Re-Animator, The Return of the Living Dead, and The Stuff - proved equally capable of offering chills and laughs, and of those titles, Fright Night shares a close kinship with Return. While the Dan O'Bannon picture spoofed zombies while keeping them scary, writer-director Tom Holland does the same thing with vampires in his movie.
Vampires have gone through many different interpretations in the modern era, but Fright Night is a throwback in that its bloodsucker is a traditional creature of night. He can appear charming, suave, and seductive one minute and a hideous, ravenous monster the next. Fright Night gets great mileage out of its vampire by locating him in modern suburbia where he's knows he's safe by the knowledge no one believes in his kind.
Fright Night begins as a variation of The Boy Who Cried Wolf. Teenaged horror movie fan Charley Brewster (William Ragsdale) looks out his bedroom window one night to see new neighbors next door moving in what seems to be a coffin. Before long, Charley learns his affable new neighbor Jerry Dandrige (Chris Sarandon) is a vampire, and when the police don't believe him, he turns to local horror movie host Peter Vincent (Roddy McDowell), who doesn't really believe in vampires but needs the money (his show is where the movie gets its name). Threatened, Jerry goes after Charley's girlfriend Amy (Amanda Bearse) and best friend "Evil" Ed (Stephen Geoffreys).
The real gem of the movie is Roddy McDowell's performance as the cowardly, hambone actor who finds he must really become a vampire hunter. In his review of the Fright Night remake, James Berardinelli noted that Peter Vincent is the "heart and soul" of the story. Charley might be the determined young hero we identify with and Jerry the villain, but Peter is the one who undergoes a dramatic arc. Fright Night was very much a product of the 80s because late night horror movie hosts such as him were still around, but they were definitely on the way out as cable began its rise. Plus, the Hammer style that Peter's movies seem to be was very much passé during the slasher boom. As Peter puts it, "I have just been fired because nobody wants see vampire killers anymore or vampires either. Apparently all they want to see are demented madmen running around in ski-masks, hacking up young virgins."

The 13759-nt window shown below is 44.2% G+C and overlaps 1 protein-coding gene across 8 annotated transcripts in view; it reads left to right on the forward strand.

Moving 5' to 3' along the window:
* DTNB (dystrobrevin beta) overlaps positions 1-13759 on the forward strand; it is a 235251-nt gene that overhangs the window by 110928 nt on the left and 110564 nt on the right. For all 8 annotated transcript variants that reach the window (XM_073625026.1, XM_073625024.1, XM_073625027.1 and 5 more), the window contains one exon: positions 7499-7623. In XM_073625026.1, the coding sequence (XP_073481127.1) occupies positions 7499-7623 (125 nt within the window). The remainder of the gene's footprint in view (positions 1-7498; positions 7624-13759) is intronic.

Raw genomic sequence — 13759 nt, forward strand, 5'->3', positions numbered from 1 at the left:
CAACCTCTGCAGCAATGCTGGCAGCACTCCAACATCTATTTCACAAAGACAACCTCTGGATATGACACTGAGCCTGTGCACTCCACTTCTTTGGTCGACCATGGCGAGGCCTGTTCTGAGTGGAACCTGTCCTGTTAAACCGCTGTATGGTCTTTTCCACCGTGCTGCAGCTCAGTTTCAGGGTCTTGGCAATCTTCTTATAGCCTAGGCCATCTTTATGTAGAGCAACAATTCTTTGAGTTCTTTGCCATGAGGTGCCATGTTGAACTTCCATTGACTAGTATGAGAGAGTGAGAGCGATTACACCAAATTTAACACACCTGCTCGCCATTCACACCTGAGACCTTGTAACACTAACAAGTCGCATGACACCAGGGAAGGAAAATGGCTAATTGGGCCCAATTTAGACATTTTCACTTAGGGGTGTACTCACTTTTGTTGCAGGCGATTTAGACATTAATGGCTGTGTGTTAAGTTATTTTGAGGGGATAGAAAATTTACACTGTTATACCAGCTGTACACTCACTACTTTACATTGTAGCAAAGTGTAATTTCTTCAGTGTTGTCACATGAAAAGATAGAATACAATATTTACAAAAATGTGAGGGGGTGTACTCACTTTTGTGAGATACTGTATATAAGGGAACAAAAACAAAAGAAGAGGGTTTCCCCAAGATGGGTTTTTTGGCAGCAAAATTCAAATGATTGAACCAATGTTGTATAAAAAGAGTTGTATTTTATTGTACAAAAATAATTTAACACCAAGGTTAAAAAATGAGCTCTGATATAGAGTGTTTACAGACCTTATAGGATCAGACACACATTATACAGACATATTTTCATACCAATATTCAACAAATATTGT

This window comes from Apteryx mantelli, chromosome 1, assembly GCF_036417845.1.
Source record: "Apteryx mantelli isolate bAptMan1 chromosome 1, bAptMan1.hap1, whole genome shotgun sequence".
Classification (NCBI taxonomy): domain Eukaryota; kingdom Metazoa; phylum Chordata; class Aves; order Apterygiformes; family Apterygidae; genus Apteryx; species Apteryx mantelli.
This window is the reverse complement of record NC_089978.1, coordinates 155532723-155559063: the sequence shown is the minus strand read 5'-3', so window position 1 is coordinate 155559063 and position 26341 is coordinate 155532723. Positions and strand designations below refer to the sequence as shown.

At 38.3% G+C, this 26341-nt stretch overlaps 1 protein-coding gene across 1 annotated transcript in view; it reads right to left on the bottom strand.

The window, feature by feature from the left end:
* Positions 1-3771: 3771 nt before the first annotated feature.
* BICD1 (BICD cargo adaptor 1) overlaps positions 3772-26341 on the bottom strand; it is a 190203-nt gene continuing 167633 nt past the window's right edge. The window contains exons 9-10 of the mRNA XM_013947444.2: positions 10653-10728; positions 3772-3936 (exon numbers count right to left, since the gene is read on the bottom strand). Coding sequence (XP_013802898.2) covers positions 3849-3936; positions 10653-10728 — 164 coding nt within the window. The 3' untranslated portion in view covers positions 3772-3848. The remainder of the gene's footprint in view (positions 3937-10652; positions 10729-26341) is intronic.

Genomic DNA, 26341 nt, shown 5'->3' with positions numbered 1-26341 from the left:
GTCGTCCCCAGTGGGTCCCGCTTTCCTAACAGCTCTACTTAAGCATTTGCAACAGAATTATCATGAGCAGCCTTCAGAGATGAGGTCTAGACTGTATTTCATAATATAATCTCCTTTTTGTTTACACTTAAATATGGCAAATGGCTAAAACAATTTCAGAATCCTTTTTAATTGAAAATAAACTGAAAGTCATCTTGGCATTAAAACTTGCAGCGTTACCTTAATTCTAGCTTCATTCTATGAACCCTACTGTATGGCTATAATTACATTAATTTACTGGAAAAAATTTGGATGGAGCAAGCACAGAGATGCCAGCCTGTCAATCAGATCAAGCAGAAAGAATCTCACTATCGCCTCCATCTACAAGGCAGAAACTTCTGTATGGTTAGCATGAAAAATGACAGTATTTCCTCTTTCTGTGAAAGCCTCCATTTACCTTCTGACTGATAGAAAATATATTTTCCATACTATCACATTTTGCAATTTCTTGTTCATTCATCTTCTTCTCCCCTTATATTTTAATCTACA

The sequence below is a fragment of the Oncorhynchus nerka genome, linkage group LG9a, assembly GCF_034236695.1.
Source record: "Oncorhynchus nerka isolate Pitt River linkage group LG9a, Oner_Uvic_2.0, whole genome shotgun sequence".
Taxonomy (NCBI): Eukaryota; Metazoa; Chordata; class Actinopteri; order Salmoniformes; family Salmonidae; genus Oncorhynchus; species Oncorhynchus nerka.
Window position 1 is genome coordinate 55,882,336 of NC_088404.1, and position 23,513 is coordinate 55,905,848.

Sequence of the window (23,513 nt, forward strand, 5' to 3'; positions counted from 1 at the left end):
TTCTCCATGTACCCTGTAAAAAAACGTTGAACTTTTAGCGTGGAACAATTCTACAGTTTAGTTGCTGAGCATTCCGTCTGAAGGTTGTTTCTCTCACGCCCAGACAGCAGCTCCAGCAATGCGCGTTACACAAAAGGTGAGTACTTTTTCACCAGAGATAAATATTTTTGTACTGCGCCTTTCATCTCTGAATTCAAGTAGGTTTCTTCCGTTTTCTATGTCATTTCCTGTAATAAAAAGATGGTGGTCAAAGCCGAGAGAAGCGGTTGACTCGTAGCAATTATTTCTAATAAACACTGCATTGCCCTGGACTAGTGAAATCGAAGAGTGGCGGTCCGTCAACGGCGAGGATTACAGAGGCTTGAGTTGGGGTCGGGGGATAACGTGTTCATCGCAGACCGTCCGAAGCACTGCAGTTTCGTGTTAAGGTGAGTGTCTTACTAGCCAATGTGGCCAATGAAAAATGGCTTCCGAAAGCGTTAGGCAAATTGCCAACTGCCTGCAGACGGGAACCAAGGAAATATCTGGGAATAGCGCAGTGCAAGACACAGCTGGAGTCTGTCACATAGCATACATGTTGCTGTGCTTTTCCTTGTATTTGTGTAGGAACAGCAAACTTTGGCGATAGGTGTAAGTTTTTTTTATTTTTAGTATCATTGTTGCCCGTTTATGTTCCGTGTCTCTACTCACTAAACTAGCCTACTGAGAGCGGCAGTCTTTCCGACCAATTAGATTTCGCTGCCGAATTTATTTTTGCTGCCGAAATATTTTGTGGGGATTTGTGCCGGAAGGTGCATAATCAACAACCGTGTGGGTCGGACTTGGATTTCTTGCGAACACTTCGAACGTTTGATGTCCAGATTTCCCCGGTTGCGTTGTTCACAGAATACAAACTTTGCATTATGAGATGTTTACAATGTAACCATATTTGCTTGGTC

As can be expected of a vampire tale, there is a strong sexual undercurrent. The movie begins with Amy rejecting Charley's bedroom advances, but later, she is swayed by an older, more mature and dashing man in Jerry. Jerry, for his part, seems to swing both ways. Not only do he and his resident ghoul Billy Cole (Jonathan Stark) seem very close, Jerry lures Evil Ed in a back alley in a manner that plays like a gay pickup. "You don't have to be afraid of me," Jerry tells him "I know what it's like being different. Only they won't pick on you anymore or beat you up. I'll see to that. All you have to do is take my hand."
Much of the movie's humor stems from the characters finding themselves in situations that are "for real." After he learns that a vampire can't come into your house unless he's invited in, Charley goes home feeling safe, only to walk in and see Jerry having a pleasant chat with his mother. Later, Peter brandishes a crucifix against Jerry, who bursts out laughing; not in an evil way but more in a you-really-think-that's-going-to-do-anything kind of way. The movie also mines laugh from Peter's blatant cowardice in the face of genuine vampires. Certainly, Peter Cushing or Vincent Price wouldn't run away from terror, but it certainly is a realistic reaction. That's part of what makes Fright Night so funny and logical.